VII OUTLOOK AND CONCLUSIONS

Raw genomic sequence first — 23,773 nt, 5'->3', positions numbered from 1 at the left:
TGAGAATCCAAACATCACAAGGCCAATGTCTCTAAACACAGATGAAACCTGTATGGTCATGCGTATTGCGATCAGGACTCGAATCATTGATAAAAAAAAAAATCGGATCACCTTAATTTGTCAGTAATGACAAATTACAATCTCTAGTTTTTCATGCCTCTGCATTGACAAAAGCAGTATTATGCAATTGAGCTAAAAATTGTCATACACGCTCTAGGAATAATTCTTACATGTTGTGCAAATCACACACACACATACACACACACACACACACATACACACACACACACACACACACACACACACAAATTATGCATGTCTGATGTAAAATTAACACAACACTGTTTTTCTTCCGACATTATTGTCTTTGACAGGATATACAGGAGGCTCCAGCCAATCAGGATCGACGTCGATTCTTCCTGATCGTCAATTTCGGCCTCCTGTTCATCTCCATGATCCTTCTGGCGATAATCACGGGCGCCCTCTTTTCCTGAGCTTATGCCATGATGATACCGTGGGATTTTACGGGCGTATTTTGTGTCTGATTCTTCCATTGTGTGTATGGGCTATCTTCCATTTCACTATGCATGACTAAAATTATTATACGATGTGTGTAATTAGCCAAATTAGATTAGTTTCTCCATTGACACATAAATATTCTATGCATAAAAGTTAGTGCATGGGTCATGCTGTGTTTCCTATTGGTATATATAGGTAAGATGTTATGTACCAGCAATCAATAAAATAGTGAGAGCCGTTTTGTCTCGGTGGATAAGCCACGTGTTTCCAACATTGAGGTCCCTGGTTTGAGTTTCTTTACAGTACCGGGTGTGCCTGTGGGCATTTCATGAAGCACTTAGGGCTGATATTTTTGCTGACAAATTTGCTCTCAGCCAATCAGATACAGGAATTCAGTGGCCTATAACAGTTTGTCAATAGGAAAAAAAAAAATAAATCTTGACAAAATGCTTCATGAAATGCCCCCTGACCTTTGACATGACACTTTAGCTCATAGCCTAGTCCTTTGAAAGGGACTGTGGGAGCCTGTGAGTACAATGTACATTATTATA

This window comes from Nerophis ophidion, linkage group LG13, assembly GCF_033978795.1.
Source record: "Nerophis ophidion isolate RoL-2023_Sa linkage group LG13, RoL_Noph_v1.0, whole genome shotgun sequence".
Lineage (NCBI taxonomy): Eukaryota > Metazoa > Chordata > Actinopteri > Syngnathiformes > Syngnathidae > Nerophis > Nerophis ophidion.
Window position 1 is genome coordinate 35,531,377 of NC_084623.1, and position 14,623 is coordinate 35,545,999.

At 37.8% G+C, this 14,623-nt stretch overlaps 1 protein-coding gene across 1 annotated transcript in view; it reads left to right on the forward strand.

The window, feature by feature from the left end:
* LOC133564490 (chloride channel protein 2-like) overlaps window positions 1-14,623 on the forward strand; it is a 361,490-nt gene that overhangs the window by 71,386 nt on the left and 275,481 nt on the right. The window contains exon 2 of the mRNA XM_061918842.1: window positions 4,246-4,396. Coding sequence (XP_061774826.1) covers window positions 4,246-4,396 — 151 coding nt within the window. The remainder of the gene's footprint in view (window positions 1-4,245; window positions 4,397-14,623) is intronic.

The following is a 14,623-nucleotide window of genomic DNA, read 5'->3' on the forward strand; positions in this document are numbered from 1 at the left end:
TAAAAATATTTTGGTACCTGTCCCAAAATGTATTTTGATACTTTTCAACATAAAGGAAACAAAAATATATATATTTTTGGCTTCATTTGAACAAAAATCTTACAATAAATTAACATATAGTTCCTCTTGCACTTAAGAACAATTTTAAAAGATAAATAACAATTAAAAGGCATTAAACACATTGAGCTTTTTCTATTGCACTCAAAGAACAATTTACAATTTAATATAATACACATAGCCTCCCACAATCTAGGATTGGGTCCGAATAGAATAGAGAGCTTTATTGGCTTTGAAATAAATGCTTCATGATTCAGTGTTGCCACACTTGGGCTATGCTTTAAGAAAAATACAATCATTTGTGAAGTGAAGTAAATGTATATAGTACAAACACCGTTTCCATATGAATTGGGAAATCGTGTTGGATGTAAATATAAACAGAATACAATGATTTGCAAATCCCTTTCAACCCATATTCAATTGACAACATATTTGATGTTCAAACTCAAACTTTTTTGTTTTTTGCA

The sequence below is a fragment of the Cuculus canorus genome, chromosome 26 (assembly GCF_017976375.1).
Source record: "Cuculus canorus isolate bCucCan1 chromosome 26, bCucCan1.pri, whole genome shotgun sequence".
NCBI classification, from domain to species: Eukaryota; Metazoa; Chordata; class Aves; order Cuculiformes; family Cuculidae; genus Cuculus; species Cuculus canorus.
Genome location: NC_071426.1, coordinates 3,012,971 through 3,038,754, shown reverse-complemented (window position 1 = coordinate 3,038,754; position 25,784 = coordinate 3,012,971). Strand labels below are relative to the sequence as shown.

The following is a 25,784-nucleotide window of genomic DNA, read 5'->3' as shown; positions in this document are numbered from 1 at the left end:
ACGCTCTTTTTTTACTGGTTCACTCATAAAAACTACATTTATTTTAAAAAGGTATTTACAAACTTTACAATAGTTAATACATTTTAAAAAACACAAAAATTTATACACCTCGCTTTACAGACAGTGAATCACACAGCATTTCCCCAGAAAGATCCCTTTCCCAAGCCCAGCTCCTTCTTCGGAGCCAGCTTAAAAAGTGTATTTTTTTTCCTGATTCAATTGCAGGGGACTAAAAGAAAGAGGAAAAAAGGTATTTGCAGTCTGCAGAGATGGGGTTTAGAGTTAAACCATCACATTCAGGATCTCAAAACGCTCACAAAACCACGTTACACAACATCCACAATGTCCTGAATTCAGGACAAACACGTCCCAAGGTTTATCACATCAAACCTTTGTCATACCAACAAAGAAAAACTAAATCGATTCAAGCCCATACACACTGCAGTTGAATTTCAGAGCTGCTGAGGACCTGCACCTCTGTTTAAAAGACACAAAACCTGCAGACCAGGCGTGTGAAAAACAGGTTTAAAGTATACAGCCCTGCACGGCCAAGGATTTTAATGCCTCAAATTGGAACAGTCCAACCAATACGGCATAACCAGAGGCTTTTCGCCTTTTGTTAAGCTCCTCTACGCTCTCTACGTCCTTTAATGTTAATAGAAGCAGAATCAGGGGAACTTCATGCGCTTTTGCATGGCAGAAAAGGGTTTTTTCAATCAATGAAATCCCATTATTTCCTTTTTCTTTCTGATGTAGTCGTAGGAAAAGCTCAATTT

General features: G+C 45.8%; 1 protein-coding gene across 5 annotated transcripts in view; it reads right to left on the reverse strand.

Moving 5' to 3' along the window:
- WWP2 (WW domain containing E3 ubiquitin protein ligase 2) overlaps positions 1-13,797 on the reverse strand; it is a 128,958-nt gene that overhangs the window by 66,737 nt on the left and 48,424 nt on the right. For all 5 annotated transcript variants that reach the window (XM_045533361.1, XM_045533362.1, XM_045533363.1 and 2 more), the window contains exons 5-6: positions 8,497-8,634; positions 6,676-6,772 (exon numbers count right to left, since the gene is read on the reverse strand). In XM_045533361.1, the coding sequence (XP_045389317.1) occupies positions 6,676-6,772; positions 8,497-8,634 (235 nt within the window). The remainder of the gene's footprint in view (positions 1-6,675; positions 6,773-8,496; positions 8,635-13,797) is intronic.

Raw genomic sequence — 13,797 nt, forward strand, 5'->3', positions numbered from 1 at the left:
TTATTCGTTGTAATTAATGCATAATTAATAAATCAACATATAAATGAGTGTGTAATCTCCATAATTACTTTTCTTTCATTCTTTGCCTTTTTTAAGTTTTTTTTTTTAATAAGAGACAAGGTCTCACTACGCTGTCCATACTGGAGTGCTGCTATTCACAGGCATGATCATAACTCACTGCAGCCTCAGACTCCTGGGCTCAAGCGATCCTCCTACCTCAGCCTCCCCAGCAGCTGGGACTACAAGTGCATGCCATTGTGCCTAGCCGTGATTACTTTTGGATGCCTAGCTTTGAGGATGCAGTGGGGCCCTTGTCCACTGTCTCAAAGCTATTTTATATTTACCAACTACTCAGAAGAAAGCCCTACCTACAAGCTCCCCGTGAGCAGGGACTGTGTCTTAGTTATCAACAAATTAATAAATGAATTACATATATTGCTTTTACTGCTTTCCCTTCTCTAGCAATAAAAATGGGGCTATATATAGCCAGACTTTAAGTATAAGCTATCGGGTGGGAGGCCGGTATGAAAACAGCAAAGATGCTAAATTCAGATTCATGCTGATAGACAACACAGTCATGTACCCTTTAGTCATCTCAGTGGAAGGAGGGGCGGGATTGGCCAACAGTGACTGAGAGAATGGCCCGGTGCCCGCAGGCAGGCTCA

The main focus of the past few years has been to find ways of expediting court proceedings. The Code of Civil Procedure was revised accordingly in November 2008. The law on priority for lengthy proceedings is a further expression of the determination on the part of the legislator to make court proceedings quicker. It is fair to say that courts now have ample tools to manage and expedite proceedings, but as practitioners, we have not yet noted any significant changes when it comes to the speed of court proceedings in Sweden. Case management differs from court to court and even from judge to judge. Even after the statutory reforms, efficient case management still very much depends on the willingness of the judge and counsel to contribute to speedy and efficient proceedings. However, according to a survey by the Swedish Courts Administration, a majority of the courts of appeal note a positive change with regard to the length of the proceedings. Since leave to appeal is now required for all civil cases, the courts of appeal have experienced a reduced caseload. More resources can be allocated to cases that are granted leave to appeal.